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Showing posts from March, 2006

The Los Angeles Review

I have a poem in the 2005 issue of The Los Angeles Review, from Red Hen Press, a good-looking journal which is just out recently. The issue also features the work of poets like Charles Bernstein, David Lehman, Jeffrey McDaniel, Mary Jo Salter and James Ragan. The cover art is by James Doolin, a painting from 1999, "Underpass", pictured here.

Poem by Janice Fixter

I am glad to welcome Janice Fixter (pictured here) to these April-leaning pages this Friday. I have been very much enjoying the poems of hers I've seen lately, in my various roles as an editor, and mild-mannered poetry reader. The poem featured today is one of the ones that especially struck me and is taken from her latest pamphlet.

Fixter was born in Kent and has remained in the South East ever since. She writes non-fiction and poetry and her poems have appeared in many respected journals such as Agenda, Smiths Knoll, Tears in the Fence, Iota, Staple, The Times, Envoi, and Smoke. Her poems have also been broadcast on local radio, LBC and Radio 4. Her haiku have been anthologised both in the UK and in the USA.

Fixter has had two poetry collections published: Walking Away From the Shadows was published by Poets Anonymous in 1997 and Walking the Hawk (pamphlet) was published by Tall Lighthouse in 2005.

She has an MA in Creative Writing, the Arts and Education and a D.Phil. in Creative …

Ian Hume Has Died

My grandfather Ian Hume has died at the age of 91. He is pictured above, leaping, Montreal's Olympic Village in the background.

He was one of my heroes, an extraordinary man. When I would say I was his grandson, people would nod, as if I had said Atticus Finch was. People who met him called him "Mr. Hume" - men in their 60s like schoolboys at his name - to meet him was to never forget him, for he was good, and he inspired you to be your best, in any walk of life.

In a poll for a news magazine, he was once voted one of the "100 best things about Canada" - up there near Niagara Falls.

Ian Hume was synonymous in Canada with excellence, on and off the track. He was the chief official for Track & Field at the Montreal Olympics in 1976. He was a key member of Olympic committees that wrote the rules for woman's pentathlon and other events. He was given the Order of Canada for his achievements, and has had a major track meet named after him.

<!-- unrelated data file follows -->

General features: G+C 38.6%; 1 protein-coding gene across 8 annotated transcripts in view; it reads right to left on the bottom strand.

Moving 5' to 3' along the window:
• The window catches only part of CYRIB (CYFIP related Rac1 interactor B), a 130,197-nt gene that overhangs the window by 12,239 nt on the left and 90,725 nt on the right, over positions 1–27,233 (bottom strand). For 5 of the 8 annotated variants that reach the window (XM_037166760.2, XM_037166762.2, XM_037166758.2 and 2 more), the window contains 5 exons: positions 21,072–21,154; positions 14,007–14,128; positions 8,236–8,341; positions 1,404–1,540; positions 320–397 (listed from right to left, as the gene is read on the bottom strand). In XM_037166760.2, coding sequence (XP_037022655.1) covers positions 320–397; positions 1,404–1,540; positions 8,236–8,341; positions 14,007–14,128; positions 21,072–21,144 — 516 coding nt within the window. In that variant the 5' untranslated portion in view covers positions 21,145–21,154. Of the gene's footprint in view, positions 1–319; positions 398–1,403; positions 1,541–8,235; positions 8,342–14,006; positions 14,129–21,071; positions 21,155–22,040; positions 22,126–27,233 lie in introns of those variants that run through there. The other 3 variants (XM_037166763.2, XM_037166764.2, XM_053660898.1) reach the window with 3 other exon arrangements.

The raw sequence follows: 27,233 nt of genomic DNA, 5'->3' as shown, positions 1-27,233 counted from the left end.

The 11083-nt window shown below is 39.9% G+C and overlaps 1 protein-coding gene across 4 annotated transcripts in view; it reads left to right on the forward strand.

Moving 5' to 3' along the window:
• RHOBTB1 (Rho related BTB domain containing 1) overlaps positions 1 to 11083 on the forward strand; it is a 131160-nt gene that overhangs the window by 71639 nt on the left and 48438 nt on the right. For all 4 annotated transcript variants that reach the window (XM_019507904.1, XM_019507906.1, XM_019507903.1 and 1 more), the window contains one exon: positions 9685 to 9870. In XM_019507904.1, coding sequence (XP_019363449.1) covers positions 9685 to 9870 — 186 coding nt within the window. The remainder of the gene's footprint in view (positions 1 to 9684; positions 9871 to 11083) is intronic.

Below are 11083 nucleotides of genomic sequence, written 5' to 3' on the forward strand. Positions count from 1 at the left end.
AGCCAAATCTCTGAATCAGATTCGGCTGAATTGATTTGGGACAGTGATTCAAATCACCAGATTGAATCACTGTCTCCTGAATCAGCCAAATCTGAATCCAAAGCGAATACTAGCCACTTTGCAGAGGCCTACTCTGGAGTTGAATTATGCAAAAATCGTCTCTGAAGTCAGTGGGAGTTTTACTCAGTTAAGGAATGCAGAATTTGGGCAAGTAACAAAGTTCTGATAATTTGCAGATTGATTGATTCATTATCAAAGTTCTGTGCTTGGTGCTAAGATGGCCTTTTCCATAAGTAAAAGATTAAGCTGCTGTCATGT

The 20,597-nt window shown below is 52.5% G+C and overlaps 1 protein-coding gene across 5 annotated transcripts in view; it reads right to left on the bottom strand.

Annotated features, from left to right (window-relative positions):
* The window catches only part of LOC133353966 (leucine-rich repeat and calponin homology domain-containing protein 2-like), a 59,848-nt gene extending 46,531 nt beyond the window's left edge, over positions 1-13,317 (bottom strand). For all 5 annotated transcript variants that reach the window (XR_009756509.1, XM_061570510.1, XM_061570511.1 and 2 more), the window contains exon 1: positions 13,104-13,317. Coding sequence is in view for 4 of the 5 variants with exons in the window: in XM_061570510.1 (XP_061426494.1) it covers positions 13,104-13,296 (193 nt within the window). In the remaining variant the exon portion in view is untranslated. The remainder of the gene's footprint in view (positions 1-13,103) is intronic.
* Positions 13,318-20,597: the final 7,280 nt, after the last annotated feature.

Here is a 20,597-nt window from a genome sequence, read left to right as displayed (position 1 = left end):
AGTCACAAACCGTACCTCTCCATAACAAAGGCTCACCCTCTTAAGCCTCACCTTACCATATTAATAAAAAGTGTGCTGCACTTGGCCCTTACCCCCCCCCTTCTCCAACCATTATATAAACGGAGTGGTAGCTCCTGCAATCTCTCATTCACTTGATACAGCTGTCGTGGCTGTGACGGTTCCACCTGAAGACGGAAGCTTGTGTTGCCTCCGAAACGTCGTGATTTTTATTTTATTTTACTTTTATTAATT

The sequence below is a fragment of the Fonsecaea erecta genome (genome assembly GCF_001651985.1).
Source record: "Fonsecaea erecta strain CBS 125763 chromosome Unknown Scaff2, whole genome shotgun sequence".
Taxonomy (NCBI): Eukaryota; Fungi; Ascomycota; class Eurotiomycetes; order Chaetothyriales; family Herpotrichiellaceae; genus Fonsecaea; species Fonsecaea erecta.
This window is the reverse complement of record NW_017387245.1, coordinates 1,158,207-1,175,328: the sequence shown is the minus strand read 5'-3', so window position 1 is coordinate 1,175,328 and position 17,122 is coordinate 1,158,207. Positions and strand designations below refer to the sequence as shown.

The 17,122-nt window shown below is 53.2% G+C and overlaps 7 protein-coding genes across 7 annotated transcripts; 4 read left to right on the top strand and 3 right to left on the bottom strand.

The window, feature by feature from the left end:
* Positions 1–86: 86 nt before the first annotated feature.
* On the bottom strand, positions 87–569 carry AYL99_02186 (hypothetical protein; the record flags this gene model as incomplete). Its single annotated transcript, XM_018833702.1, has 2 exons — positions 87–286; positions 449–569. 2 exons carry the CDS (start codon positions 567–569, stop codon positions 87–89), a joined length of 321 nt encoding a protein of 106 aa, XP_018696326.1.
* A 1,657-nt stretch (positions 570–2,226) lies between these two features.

More than that, he was…

World Poetry Day

Happy World Poetry Day!

See the link below:

http://www.unesco.org/culture/creativity/literature/html_eng/poesie1.shtml

I edited a "world poetry" anthology in 2002 with Phil Norton, which was published in New York by Rattapallax. It is called Short Fuse, and is still a very good introduction to what I consider the three main poetries currently developing in the English-speaking world at the start of the 21st century: mainstream lyric, linguistically innovative, and performance/alternative - the second and third of these categories between them include additional experiments with multimedia, hypertext, cinema and other art practices; the Short Fuse collection chose to describe the meeting point of all three of these widely-differing writing practices and kinds of poetry as "fusion poetry" - a term which has not been adopted by most critics or academics - perhaps because the very idea of finding common ground between these radically diverse and at times disparate and con…

Spring Quartet

Spring's sprung rhythm will hopefully gash gold soon. In the meantime, an (edited version of) a press release from one of Canada's most dynamic (and impressive) new small poetry presses:

Quartet 2006 / The Passionate Edge

Frontenac House is pleased to celebrate its sixth year of poetry publishing with another dazzling quartet of books and poets. Join us for one of the launches of Quartet 2006, an evening of richly spun poetry. It promises to be a great party, with readings, discussion, refreshments, and door prizes.